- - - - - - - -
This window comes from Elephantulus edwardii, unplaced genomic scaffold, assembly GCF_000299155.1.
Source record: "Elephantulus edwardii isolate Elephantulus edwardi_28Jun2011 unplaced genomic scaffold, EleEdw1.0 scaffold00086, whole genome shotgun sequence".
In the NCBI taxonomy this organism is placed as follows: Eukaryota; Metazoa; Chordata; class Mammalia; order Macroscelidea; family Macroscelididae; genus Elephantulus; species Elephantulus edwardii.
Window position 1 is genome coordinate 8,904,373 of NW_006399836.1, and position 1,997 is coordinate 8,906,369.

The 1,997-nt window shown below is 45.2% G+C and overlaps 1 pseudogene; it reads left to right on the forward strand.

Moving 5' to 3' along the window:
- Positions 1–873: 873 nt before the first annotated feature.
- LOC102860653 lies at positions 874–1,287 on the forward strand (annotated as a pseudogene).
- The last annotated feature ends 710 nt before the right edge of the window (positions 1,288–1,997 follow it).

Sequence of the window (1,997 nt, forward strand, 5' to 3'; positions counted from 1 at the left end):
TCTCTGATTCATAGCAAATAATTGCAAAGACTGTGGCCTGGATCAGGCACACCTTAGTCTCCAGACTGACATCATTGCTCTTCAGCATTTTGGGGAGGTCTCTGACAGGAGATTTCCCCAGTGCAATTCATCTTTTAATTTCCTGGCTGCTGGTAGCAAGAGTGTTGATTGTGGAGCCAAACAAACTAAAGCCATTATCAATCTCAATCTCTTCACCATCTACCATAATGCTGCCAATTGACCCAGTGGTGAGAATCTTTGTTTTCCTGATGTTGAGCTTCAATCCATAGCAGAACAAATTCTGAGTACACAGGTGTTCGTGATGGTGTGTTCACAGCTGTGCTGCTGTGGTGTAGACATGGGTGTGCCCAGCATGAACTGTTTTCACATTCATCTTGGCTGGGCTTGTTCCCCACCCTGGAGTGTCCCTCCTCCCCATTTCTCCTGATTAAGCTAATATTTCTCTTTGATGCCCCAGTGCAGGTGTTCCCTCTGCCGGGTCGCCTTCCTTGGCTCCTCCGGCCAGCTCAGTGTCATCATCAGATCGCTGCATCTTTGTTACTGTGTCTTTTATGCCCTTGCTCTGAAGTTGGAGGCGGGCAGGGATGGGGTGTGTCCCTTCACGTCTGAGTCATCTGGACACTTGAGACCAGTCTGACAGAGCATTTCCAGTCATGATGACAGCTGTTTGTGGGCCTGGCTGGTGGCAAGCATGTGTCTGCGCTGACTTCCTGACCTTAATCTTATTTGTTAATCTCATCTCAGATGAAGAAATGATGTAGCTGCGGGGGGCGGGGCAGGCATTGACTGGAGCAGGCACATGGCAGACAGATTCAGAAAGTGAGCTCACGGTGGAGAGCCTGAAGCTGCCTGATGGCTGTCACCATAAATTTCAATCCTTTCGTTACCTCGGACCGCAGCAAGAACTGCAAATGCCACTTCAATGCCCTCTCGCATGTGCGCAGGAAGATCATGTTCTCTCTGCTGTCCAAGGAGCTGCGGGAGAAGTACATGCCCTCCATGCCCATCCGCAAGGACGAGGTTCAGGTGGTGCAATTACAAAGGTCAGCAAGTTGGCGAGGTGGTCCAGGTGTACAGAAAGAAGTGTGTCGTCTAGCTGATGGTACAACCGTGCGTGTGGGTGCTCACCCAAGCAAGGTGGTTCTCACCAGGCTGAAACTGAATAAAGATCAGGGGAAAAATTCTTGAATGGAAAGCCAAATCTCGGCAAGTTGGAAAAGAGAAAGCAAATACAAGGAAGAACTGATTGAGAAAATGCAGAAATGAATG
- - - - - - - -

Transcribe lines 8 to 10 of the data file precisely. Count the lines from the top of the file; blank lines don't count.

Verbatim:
- LOC102860653 lies at positions 874–1,287 on the forward strand (annotated as a pseudogene).
- The last annotated feature ends 710 nt before the right edge of the window (positions 1,288–1,997 follow it).

Sequence of the window (1,997 nt, forward strand, 5' to 3'; positions counted from 1 at the left end):